In Portuguese, "bonito" means beautiful so it should come as no surprise that the town of Bonito is a head-turner. But this town in the southern state of Mato Grosso do Sul goes by another name too – the eco-tourism capital of Brazil. When travelers want adventure in South America, this is where they come.

Formed over millions of years as slightly acidic rainwater dissolved limestone rock, Bonito was blessed with more than its fair share of natural wonders. Most of them are out of sight, hidden behind farmed fields, tucked into tropical forests, concealed by verdant countryside. But they're there, and they're ripe for exploration. The landscape of Bonito feels almost alive. Water bubbles, forming crystal rivers, disappearing into caves and sinkholes, and flowing over ledges and off precipices to create one inviting waterfall after another. Bring your bathing suit because you’re going to want to get wet at most of these attractions.

Photo credit: Suzanne Morphet

Snorkel in the Rio Olho d’Agua

Capuchin and howler monkeys call from the treetops as you follow a trail that leads through the jungle to the river’s main spring. Along the way, your guide explains how limestone acts as a natural filter, resulting in water so clear you might be tempted to drink it – but don’t or your stomach will be in for a nasty surprise. Step into the refreshingly cool river (a wetsuit will keep you warm for the hour-long tour) and pull on your mask and snorkel. A new underwater world opens up as green reeds bend in the current, their fronds flowing downstream like long silky strands of hair. A school of silvery piraputanga swims past, looking for fruit that’s fallen from overhanging branches. Tiny tetras are dwarfed by gold and black speckled Dorados, known as "king of the river" as you silently take it all in.

Photo credit: Mark Crawford

Rappel into a Deep, Dark Cave

For those looking for an epic all-day adventure, you can’t do better much than Ahumas Abyss. Like all the natural attractions in Bonito, the number of visitors per day is strictly regulated. It’s a way to protect the environment and create a sense of exclusivity. “You feel like you have the place to yourself,” explains Daniel De Granville, a local tour operator.

As you lower yourself through a narrow opening and down 236 feet – about 22 stories – into a cave the size of a soccer field, you'll come across a floating raft where you'll swap your helmet and harness for a snorkel and mask (or scuba gear). The day will be spent shining your underwater flashlight through the crystalline water to examine the magnificent limestone formations deep underground. Just remember to save some energy to haul yourself back up at day’s end.

Photo credit: Suzanne Morphet

Horse Around

With most of the natural attractions on ranches, cowboy culture is big in Bonito with horseback riding a major draw. At the Rio Formoso Ecological Park, you’ll be matched with a steed for a relaxing ride through riparian forest. When you reach the river – about a mile from the stables – tie up and jump in for a swim. Better yet, try the brand new zip line. There’s no need for a harness since you safely drop into the river. But before you release, let yourself dangle in the rapids. You’ll get a free back massage before the current shoots you back to shore.

Photo credit: Hassen Salum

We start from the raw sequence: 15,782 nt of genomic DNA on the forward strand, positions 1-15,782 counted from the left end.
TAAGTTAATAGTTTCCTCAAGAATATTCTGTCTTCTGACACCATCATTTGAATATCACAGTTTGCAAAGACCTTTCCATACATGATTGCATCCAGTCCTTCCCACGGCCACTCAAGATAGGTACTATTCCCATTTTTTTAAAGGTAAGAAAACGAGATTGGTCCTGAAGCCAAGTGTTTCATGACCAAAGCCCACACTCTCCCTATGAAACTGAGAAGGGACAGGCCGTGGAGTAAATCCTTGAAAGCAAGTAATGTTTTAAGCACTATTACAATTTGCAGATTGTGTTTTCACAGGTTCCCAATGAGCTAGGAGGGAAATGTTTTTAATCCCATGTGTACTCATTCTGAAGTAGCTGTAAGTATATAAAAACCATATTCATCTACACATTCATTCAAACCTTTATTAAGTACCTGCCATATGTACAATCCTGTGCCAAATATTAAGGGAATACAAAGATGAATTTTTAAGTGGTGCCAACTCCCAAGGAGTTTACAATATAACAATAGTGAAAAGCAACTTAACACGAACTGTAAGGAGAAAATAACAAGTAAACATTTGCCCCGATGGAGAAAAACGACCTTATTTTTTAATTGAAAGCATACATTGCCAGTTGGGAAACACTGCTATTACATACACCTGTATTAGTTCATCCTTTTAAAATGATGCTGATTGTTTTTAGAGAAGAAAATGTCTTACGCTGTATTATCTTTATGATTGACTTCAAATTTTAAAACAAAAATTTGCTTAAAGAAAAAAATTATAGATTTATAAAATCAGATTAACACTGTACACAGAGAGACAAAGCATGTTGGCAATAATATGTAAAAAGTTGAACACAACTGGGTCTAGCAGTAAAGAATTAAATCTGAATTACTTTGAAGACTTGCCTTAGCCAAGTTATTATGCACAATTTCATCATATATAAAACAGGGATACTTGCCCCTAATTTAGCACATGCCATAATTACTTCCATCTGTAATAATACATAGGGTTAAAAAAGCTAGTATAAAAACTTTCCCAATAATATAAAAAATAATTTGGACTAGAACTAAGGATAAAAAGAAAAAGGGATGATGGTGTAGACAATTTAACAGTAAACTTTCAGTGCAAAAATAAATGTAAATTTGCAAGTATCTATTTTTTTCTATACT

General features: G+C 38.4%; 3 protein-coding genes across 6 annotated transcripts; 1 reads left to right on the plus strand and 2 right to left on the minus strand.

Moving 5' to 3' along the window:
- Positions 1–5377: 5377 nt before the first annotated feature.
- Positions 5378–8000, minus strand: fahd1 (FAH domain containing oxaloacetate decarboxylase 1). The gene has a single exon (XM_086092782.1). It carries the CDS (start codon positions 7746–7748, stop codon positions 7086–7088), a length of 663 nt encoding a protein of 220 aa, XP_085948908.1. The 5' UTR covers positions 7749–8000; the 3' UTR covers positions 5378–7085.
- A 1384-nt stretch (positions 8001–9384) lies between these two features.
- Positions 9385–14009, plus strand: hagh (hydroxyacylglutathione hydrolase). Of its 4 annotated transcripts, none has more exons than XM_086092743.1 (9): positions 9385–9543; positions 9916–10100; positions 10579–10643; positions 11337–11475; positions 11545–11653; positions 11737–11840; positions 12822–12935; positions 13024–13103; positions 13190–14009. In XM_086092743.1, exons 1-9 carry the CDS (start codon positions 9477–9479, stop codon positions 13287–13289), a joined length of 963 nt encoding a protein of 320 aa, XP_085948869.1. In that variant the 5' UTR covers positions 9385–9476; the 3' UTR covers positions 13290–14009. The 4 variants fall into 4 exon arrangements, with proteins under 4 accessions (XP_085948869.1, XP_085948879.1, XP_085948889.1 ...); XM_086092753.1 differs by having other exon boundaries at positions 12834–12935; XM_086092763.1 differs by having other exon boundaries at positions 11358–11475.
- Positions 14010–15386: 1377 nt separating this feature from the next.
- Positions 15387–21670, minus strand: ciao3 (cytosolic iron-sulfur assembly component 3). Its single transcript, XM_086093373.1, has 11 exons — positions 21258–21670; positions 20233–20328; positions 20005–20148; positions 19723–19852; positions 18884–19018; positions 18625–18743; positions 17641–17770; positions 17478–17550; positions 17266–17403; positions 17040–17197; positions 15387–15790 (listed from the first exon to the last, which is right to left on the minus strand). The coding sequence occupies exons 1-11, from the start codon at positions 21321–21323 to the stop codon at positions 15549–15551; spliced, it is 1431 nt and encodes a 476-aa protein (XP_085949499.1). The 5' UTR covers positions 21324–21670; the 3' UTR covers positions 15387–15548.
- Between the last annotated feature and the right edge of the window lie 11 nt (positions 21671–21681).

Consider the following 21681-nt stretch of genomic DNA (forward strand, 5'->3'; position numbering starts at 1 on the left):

Lounge Under a Waterfall

On a trail that winds through Estancia Mimosa, you’ll hear the buzz of insects, the chatter of monkeys and the call of blue-crowned trogons from the treetops. But the real reason for coming here is much louder and more persistent – the Mimoso River as it courses through this natural woodland, tumbling over ledges and cliffs in it's path. Nine waterfalls, each seemingly more beautiful than the next, await. You can swim in six of them, pummeled by the water’s force, or duck into the small caves behind some of the falls. For the adrenaline junkies, there's a six-meter high platform to jump into a natural pool below. When you’re finished – and no doubt famished – head back to the ranch for a traditional Brazilian barbecue. End your feast with doce de leite, condensed milk that’s been cooked slowly over a wood fire.

Photo credit: John Baston

Peer into Macaw's Hole

“The largest sinkhole in South America” sounds impressive, but don't let it intimidate you. Bigger than a football field and as deep as a 30-story building is high, Macaw's Hole is lined with red sandstone walls and named for the dozens of red and green macaws who nest in the crevices. Arrive at sunrise to watch these brilliantly colored birds fly off to forage or come just before sunset to see them gather in the treetops. At the bottom of the sinkhole await the caiman – South American alligators – eager for any unfortunate creatures that topple over the edge. Don't get too close!

Photo credit: John Baston

Explore Blue Lake Cave to Write the Ending to this Story

The hills around Bonito are full of caves, but Blue Lake Cave is special. It’s one of the largest in the world, so even if you’re prone to claustrophobia you won’t notice here. Sunlight pours through the big shaft and illuminates the intense blue water, which is actually a slow moving river as stalactites dangle overhead. You can’t swim here – this cave is a national monument and considered too fragile for bathers.

But if you observe the sign calling for "maximum silence" you’ll experience a different kind of thrill. While soaking in the the hushed stillness, imagine this story that supposedly took place 10,000 years ago. It’s the tale of a saber-toothed tiger and a giant sloth. The bones of both animals – now long extinct – were found here in 1992. Did they both plunge to their deaths? Did the tiger chase the sloth over the edge? Maybe the tiger lived to enjoy a hearty meal, not realizing he wouldn't be able to climb his way out. We’ll never know, but this cave is a great place to let your imagination run wild.